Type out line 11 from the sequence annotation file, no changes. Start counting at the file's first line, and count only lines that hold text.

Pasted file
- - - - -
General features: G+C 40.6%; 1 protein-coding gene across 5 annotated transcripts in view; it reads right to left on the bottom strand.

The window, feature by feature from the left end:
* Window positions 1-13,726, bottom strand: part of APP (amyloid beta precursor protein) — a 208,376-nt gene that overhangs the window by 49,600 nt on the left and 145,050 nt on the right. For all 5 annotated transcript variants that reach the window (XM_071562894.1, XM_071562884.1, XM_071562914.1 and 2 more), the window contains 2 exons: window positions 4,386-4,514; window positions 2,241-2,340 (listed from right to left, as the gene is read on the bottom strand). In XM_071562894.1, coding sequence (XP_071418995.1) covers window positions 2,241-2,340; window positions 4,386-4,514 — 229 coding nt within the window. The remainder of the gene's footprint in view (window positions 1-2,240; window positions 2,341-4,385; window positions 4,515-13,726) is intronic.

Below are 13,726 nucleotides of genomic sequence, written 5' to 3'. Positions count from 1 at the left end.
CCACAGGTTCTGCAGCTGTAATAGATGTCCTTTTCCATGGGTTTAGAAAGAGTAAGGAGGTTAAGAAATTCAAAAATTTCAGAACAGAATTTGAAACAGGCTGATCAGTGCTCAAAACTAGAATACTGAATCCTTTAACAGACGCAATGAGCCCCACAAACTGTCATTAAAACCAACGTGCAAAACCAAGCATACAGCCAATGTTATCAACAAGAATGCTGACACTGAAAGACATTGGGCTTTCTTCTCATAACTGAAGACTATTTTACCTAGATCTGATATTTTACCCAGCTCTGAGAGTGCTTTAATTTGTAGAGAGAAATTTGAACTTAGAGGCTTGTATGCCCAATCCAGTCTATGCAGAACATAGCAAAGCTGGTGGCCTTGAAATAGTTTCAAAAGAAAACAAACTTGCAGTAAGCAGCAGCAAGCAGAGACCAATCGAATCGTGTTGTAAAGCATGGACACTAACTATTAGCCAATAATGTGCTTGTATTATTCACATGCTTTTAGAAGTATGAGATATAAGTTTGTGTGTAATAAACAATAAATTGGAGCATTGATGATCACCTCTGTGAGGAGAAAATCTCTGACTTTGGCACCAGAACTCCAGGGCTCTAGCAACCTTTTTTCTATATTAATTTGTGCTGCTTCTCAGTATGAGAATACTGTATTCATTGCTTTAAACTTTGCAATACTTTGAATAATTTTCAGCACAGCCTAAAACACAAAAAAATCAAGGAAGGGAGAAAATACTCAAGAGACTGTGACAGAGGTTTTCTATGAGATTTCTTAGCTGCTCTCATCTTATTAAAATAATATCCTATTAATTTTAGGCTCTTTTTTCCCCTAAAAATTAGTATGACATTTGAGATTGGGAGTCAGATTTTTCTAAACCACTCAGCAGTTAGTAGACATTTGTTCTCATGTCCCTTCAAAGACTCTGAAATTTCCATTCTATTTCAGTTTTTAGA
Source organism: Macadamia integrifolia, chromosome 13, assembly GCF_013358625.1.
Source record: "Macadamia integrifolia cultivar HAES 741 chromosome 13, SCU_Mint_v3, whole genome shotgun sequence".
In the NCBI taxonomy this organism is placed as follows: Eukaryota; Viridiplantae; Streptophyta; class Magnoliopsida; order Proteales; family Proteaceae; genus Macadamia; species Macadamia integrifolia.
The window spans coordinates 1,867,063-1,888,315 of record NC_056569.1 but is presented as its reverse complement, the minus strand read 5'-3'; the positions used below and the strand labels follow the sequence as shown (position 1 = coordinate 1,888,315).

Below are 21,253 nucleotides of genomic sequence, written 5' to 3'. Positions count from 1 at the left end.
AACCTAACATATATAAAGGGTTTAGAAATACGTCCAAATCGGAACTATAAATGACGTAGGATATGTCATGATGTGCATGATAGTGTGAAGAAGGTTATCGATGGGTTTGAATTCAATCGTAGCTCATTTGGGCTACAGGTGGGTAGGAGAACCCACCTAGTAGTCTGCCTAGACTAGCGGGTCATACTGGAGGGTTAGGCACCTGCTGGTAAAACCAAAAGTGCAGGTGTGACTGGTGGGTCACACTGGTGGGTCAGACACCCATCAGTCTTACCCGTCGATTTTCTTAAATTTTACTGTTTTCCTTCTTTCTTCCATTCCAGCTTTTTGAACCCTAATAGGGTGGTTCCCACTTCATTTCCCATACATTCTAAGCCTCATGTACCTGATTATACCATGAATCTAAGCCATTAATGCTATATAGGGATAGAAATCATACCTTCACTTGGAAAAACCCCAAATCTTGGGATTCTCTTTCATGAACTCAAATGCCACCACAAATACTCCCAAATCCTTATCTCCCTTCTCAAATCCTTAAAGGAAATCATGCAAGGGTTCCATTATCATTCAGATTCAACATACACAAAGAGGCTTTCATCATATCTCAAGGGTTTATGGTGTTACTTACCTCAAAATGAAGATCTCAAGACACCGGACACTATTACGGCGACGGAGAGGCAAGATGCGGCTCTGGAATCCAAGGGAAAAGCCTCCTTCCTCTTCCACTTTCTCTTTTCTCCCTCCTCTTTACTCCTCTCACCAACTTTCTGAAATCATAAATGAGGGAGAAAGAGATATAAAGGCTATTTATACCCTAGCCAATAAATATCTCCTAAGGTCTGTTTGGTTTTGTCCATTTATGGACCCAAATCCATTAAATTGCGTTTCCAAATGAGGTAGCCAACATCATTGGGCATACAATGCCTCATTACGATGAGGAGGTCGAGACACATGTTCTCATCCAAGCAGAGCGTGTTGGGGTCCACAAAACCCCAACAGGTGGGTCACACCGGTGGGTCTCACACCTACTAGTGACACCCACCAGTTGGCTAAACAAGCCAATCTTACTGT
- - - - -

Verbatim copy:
AACCTAACATATATAAAGGGTTTAGAAATACGTCCAAATCGGAACTATAAATGACGTAGGATATGTCATGATGTGCATGATAGTGTGAAGAAGGTTATCGATGGGTTTGAATTCAATCGTAGCTCATTTGGGCTACAGGTGGGTAGGAGAACCCACCTAGTAGTCTGCCTAGACTAGCGGGTCATACTGGAGGGTTAGGCACCTGCTGGTAAAACCAAAAGTGCAGGTGTGACTGGTGGGTCACACTGGTGGGTCAGACACCCATCAGTCTTACCCGTCGATTTTCTTAAATTTTACTGTTTTCCTTCTTTCTTCCATTCCAGCTTTTTGAACCCTAATAGGGTGGTTCCCACTTCATTTCCCATACATTCTAAGCCTCATGTACCTGATTATACCATGAATCTAAGCCATTAATGCTATATAGGGATAGAAATCATACCTTCACTTGGAAAAACCCCAAATCTTGGGATTCTCTTTCATGAACTCAAATGCCACCACAAATACTCCCAAATCCTTATCTCCCTTCTCAAATCCTTAAAGGAAATCATGCAAGGGTTCCATTATCATTCAGATTCAACATACACAAAGAGGCTTTCATCATATCTCAAGGGTTTATGGTGTTACTTACCTCAAAATGAAGATCTCAAGACACCGGACACTATTACGGCGACGGAGAGGCAAGATGCGGCTCTGGAATCCAAGGGAAAAGCCTCCTTCCTCTTCCACTTTCTCTTTTCTCCCTCCTCTTTACTCCTCTCACCAACTTTCTGAAATCATAAATGAGGGAGAAAGAGATATAAAGGCTATTTATACCCTAGCCAATAAATATCTCCTAAGGTCTGTTTGGTTTTGTCCATTTATGGACCCAAATCCATTAAATTGCGTTTCCAAATGAGGTAGCCAACATCATTGGGCATACAATGCCTCATTACGATGAGGAGGTCGAGACACATGTTCTCATCCAAGCAGAGCGTGTTGGGGTCCACAAAACCCCAACAGGTGGGTCACACCGGTGGGTCTCACACCTACTAGTGACACCCACCAGTTGGCTAAACAAGCCAATCTTACTGT